U of T professor Paul Santerre (Dentistry, IBBME) has been named the Baxter Chair of Health Technology and Commercialization.
Created through a $2.5-million investment from the Baxter Corporation to the University Health Network (UHN), the chair will enable Santerre to drive commercialization and entrepreneurship initiatives at both UHN and U of T. This includes leading courses for students and trainees in related areas, mentoring them in commercialization practices through U of T’s Health Innovation Hub (H2i) accelerator, and building relationships between startup companies in health and medical technologies on behalf of UHN, the University of Toronto and the Ted Rogers Centre for Heart Research.
“The timing of the Baxter Chair could not be more strategically aligned with the success and momentum that has been building towards accelerating health technology and its commercialization out of the phenomenally successful programs that many of us have been contributing towards integrating in recent years,” said Santerre.
Santerre has been involved with driving programs and initiatives through UHN’s Techna Institute, U of T’s Health Innovation Hub (H2i), and specialty discovery and translation programs such as U of T’s Medicine by Design, the Ted Rogers Centre for Heart Research and the Centre for Collaborative Drug Research.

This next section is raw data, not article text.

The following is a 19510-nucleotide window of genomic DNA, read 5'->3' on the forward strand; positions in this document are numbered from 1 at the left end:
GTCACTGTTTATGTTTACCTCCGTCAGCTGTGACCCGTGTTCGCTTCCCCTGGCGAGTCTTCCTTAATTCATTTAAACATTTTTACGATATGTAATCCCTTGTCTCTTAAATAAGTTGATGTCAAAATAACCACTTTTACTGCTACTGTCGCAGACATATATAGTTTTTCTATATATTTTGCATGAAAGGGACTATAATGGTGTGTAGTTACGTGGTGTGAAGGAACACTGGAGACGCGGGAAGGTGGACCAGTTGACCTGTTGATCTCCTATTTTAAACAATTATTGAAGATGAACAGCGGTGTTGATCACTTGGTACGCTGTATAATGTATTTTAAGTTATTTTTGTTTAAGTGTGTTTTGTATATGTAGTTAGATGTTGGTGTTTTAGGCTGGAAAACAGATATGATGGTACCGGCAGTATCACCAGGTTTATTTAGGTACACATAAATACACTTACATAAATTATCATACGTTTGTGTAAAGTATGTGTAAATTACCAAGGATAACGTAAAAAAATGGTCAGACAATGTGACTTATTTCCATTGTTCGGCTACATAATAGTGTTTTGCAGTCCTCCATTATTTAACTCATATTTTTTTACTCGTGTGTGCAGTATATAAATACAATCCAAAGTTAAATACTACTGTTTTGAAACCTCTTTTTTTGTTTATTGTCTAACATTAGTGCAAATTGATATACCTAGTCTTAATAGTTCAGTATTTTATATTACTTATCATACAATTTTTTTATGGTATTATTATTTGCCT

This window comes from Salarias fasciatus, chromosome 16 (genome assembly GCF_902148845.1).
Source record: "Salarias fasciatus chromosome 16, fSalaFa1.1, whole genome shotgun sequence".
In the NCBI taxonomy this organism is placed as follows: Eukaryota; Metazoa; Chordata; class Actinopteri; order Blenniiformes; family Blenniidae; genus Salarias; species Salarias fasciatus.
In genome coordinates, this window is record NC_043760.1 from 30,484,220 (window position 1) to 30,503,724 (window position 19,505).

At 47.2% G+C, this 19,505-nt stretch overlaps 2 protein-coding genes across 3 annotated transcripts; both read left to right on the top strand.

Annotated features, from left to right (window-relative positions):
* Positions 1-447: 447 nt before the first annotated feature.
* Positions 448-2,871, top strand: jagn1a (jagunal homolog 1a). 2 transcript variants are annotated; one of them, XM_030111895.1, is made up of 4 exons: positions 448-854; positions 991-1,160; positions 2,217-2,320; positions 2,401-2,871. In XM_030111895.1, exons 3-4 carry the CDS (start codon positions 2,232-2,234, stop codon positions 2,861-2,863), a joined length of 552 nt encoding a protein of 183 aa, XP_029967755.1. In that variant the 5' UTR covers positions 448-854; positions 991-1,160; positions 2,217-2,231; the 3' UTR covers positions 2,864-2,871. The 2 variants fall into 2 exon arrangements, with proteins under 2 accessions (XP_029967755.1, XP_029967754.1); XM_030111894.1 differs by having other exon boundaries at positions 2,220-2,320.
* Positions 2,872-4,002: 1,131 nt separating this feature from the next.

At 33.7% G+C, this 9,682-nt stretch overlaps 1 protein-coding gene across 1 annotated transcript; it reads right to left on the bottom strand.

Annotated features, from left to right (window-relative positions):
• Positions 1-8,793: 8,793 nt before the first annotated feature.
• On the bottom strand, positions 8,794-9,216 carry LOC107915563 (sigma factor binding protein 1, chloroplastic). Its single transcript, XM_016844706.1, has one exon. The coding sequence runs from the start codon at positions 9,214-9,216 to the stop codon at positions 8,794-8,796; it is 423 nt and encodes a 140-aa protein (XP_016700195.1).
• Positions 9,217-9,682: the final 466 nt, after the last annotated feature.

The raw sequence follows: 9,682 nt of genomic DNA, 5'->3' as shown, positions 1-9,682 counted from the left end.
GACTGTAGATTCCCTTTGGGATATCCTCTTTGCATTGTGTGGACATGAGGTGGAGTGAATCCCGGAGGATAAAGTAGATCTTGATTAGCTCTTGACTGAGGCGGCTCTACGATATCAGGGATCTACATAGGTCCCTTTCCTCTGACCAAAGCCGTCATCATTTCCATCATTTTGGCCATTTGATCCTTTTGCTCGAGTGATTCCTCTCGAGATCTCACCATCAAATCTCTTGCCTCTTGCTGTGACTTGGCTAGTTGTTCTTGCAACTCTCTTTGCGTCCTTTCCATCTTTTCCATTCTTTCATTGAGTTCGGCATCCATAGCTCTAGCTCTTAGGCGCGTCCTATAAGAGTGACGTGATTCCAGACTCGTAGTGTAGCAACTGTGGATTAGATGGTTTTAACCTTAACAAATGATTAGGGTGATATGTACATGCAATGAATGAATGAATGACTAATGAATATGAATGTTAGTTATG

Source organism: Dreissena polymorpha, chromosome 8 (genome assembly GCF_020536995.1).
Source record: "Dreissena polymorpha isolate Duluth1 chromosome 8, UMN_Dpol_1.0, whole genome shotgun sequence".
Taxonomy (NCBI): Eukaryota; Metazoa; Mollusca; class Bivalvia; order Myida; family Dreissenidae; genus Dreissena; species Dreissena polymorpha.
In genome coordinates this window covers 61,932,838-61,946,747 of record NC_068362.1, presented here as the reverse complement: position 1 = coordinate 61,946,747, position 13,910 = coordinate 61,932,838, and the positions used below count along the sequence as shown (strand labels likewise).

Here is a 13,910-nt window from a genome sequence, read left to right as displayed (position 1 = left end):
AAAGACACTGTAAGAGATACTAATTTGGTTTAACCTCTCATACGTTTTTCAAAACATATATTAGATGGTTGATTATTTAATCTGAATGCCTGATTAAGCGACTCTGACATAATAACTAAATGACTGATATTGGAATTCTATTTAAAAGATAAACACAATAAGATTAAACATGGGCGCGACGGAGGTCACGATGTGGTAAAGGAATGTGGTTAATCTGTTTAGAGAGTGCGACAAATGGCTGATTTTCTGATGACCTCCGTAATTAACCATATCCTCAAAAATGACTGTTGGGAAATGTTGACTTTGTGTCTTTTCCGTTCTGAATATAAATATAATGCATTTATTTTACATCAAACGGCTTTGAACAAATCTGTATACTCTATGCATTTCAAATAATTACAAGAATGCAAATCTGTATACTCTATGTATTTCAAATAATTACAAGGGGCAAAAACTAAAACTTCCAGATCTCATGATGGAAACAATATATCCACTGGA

“The Baxter Chair will be pivotal in engaging these partners to synergize all of our commercialization efforts in health matters,” he said.
Santerre is a world-renowned biomedical engineer regarded for his expertise in developing new biomaterials for tissue engineering, implants and medical devices. He is also a successful entrepreneur, co-founding Interface Biologics Inc. in 2001 and continues to serve as its chief scientific officer. He is also the chief scientific advisor of Polumiros, a startup company led by two former postdoctoral fellows from his lab, reflecting his passion and dedication to training and mentoring the next generation of entrepreneurs.
Santerre’s achievements in research and innovation have been recognized throughout the research and innovation community. He is the recipient of numerous prestigious honours, including the Governor Generals’ Innovation Award (2017), the Connaught Innovation Award (2016/2017), the Manning Award for Innovation/Entrepreneurship (2014), and a fellowship in the Canadian Academy of Health Sciences. He also led the U of T’s Institute of Biomaterials & Biomedical Engineering (IBBME) as its director from 2008 to 2013.
“Congratulations to Paul on this well-deserved appointment. His commitment to sharing his scientific expertise and entrepreneurial knowledge has benefitted many of our trainees. I’m delighted that he’ll be extending this important work to our partners at UHN,” said Professor Warren Chan, director of IBBME. “My sincerest thanks to UHN for their support, and I look forward to continued collaborations.”
With files from John Roberston, UHN. A version of this story originally appeared on Techna Institute news